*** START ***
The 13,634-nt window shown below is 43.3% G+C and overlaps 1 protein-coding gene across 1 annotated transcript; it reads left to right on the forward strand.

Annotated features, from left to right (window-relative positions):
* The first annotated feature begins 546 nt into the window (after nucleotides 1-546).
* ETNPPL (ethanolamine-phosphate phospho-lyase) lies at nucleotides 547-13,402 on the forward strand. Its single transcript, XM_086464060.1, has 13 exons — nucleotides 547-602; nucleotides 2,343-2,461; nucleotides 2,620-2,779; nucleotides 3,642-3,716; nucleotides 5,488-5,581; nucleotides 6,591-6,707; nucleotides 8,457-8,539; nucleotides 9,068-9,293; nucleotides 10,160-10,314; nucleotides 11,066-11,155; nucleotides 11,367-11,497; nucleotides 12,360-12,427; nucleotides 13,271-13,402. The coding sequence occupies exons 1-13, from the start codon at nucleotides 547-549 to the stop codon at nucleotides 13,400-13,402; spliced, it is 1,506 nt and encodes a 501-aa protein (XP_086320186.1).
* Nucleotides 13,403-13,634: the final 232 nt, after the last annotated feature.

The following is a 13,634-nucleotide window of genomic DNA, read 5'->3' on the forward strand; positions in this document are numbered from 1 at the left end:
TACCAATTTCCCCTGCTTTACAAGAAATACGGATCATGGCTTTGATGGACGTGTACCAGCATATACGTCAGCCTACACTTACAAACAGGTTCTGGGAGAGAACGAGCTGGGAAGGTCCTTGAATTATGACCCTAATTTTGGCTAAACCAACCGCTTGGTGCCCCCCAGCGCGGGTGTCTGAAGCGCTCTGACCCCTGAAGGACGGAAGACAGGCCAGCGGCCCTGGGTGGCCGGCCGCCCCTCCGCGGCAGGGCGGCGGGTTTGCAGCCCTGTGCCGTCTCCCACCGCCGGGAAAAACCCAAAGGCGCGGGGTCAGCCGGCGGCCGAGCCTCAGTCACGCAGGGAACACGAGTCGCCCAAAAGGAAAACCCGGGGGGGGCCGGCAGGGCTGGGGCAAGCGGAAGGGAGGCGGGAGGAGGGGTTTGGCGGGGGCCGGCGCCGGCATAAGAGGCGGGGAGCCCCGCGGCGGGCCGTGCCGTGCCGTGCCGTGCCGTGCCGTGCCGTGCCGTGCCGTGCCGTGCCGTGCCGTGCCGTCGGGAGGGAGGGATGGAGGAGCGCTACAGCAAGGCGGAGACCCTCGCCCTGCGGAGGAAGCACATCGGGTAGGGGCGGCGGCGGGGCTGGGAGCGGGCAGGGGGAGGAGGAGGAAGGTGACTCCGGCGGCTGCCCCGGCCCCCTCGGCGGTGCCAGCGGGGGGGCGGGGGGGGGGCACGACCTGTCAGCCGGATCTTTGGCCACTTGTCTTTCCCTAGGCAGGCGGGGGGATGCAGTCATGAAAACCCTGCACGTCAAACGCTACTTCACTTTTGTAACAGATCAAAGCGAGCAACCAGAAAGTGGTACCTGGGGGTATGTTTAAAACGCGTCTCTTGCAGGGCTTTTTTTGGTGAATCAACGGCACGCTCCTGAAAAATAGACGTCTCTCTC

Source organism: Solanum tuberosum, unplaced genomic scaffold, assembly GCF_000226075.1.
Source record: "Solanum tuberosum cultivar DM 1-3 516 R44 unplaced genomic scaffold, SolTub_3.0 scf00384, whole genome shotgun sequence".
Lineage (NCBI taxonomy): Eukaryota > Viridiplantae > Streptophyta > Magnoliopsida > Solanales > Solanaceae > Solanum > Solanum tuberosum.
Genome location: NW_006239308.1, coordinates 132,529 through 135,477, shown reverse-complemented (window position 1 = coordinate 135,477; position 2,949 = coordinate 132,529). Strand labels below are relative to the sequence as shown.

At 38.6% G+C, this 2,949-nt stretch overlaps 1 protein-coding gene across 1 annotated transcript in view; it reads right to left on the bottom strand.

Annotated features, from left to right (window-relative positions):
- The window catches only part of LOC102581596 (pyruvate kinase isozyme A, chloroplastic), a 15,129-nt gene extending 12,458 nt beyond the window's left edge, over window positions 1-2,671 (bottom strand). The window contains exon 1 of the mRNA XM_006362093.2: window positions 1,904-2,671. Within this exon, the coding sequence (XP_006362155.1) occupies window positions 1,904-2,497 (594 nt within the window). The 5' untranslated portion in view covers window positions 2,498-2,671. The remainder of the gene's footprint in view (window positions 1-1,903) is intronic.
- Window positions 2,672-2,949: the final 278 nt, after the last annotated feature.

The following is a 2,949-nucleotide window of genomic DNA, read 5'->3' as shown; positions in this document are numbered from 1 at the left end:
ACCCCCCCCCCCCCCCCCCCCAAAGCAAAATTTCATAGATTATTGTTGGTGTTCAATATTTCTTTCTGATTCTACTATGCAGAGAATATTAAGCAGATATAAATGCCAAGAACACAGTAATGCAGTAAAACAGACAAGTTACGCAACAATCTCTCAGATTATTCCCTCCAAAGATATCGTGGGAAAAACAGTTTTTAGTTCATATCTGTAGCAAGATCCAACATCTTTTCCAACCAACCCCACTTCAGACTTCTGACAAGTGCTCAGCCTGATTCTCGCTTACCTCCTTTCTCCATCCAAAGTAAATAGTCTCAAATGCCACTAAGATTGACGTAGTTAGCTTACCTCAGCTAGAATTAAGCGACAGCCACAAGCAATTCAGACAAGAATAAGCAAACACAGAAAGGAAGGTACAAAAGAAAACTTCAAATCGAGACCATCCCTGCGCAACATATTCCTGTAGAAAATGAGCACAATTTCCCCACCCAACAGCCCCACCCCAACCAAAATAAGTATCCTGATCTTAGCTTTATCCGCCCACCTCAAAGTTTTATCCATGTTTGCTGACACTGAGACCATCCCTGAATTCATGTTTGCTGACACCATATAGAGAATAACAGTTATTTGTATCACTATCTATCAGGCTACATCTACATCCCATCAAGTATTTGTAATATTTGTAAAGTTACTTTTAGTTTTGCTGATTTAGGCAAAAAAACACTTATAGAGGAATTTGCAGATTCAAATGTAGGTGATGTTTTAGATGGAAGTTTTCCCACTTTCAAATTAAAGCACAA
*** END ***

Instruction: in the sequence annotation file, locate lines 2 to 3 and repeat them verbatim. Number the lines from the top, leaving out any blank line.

Annotated features, from left to right (window-relative positions):
* The first annotated feature begins 546 nt into the window (after nucleotides 1-546).